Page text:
We Review The Stoke House

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Phil Clarke by | Posted on 25th October 2017
We Review The Stoke House

What? If the word carvery conjures up images of a down-at-heel Harvester by a busy dual-carriageway somewhere godforsaken like Croydon, then think again. Toby has been allowed nowhere near this ‘modern carvery’ and The Stoke House is a total reworking of the concept, combining excellent cuts of meat, expert smoking  methods and beautiful cooking.

New? Sort of, yes, it opened in May.

Where? Victoria, right close to the station, in the Nova Building Development.

On The Menu: Remember that time Lady Gaga rocked up to the VMAs wearing a suit made entirely of meat? Well the waiters might as well each be wearing one of those, there’s virtually nothing other than meat available. I showed the menu to a vegan friend of mine and she was a little bit sick in her mouth. High praise indeed if you’re as carnivorous as I am, I really don’t care if they machine-gunned the fluffy baa baa lambs (they didn’t, the meat is carefully sourced by Cornish butcher Phillip Warrens) it’s all utterly delectable. For the die-hard celery addict there are veggie options, so don’t be entirely put off, just beware that you’ll be a long way behind enemy lines, deep in meat eater territory.

The Stoke House

The Look: I’m pretty sure I once got locked in a pay-and-display carpark where the Nova Building now stands. In a reverse Joni Mitchell they literally paved a parking lot but they definitely didn’t put up Paradise. Instead they put up a huge cathedral of glass and concrete presumably designed for worshippers to whichever of Satan’s minions is directly responsible for vile architecture. Prince Charles is probably planting it with dynamite as we speak. But The Stoke House can’t be held responsible for that, the location’s great, the footfall’s high and who cares when you’re inside looking out. Except that the inside’s not all that much either. It’s not quite warehouse chic, it’s almost Skandi cool, there’s some bric-a-brac and veg in wooden palates on display but it hardly qualifies as rustic either. The effect is fine, albeit in a Pizza Expressy generic sort of a way. And if the food was equally ersatz and lacking in character it’d almost be alright, it’d make sense, but the food is wonderful.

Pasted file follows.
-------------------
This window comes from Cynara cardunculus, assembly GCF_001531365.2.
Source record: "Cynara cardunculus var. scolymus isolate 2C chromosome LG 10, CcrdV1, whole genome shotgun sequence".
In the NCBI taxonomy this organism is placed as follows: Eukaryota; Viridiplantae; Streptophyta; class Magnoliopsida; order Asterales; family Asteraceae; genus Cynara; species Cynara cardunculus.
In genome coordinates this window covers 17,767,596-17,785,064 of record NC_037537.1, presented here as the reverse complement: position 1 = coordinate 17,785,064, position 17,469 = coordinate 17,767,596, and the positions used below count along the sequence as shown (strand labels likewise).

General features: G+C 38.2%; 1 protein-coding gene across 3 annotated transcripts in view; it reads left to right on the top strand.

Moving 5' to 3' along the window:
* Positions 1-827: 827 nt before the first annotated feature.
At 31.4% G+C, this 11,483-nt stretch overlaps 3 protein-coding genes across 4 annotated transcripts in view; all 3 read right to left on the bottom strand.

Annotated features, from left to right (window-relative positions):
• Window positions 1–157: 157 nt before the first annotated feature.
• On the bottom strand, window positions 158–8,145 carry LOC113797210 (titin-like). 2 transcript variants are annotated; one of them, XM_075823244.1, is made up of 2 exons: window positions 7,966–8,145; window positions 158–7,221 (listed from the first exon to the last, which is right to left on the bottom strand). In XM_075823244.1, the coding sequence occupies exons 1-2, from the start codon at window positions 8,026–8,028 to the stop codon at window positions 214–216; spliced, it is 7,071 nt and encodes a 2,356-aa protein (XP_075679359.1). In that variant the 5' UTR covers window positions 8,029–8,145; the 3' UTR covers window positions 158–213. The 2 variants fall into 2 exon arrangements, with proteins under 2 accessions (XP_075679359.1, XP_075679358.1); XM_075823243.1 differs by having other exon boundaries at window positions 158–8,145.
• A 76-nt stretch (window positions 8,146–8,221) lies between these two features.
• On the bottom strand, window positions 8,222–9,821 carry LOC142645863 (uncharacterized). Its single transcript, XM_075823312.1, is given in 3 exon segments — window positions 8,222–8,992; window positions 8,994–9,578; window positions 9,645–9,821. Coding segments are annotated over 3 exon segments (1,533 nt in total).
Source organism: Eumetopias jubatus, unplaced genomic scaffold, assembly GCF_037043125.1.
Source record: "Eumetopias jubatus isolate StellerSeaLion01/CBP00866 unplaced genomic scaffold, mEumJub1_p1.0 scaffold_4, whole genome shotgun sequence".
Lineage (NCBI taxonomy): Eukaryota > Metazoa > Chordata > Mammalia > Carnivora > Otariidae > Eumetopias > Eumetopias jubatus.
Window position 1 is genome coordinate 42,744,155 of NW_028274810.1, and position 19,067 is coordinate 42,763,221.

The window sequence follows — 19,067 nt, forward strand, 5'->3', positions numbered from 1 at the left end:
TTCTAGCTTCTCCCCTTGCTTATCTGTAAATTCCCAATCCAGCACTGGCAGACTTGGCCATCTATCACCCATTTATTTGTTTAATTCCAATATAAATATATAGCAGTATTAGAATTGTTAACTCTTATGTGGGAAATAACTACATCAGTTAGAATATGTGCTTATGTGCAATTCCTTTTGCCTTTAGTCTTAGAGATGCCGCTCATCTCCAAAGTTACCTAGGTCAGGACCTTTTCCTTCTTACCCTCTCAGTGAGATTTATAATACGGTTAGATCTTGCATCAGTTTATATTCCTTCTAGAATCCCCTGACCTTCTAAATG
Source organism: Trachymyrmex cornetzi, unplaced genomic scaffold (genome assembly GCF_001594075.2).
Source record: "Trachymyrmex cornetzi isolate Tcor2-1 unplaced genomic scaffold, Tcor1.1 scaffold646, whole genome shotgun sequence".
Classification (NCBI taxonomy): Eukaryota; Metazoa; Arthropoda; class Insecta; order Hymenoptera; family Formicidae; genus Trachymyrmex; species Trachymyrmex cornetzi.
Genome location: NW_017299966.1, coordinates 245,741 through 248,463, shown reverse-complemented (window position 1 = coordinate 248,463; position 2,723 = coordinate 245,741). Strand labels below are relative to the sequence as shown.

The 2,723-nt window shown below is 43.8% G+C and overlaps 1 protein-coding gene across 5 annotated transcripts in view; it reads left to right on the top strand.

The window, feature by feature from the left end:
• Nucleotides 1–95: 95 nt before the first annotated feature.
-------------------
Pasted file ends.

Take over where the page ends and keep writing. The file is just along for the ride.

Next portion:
What We Ate: Like an orchestral movement in meat, the flesh started slowly and built up, beginning with small plates of smokehouse salmon topped with dill crème fraiche, delicately smokey and beautifully balanced, followed by smoked bone marrow. I’ve hitherto been a little squeamish about marrow, with so many wonderful prime cuts of meat available, bone marrow always felt like the last resort of aircrash victims stranded in the Andes rather than a civilised restaurant choice. But Head Chef Denhart, who does all the smoking himself in a giant machine on-site, has genuinely opened my mind. It was sloppy and delicious and I rasped my fork up and down the rough bone interior enthusiastically slurping up every last drop. Served with bread that itself was decidedly write-home-about-able I assumed we’d hit the highest notes; clearly I’d underestimated Denhart!

The main course crescendoed with Cornish roast rump of beef, served with watercress and grated horseradish. It was brilliant, cooked to perfection, truly fantastic. I would have been happy with a little more horse radish but I’d never say so out loud. The short rib, too, served with pickled chilli, red onions and Cornish sea salt was incredible. A mini copper cauldron of excellent garlic and thyme roasted spuds provided carbs, though if you’re anything like me you’ll be terrified of filling up before you’ve gotten all the delicately smoked meat down you.

Like a traveller carefully packing for an international flight I made sure to leave just enough room for all the final bits and bobs, and rightly so because the pudding of chocolate mousse with honeycomb could not have been a more perfect end to a fabulous meal.

What We Drank: An aperitif of pornstar martini cocktails followed by a beautifully light Pino Grigio and a full-bodied Tempranillo.

Go With: Take anyone, your best friend, your worst enemy, take your ex-girlfriend’s parents, go and drag people off the street and take them too, you will love it whoever joins you, and so will they.

Final word: I dread that moment when the waiter comes over and asks how I’m enjoying the meal, regardless of how awful it is I will always force and smile and say that it’s ‘very nice thank you’. There’s the same inner voice as you write a review that, unless you hated it, in which case you can let-loose – wants you to do the same thing. But this is one restaurant where I really needn’t worry, when the waiter popped the question I almost wanted to hug him and hand-on-heart enthuse that I not only loved it but I’d eat here every night if I my wallet and waistline could possibly afford it.

Like This? Try These: Rules, Hawksmoor, St John

The Stoke House: 81 Buckingham Palace Road, Victoria, SW1W 0AJ


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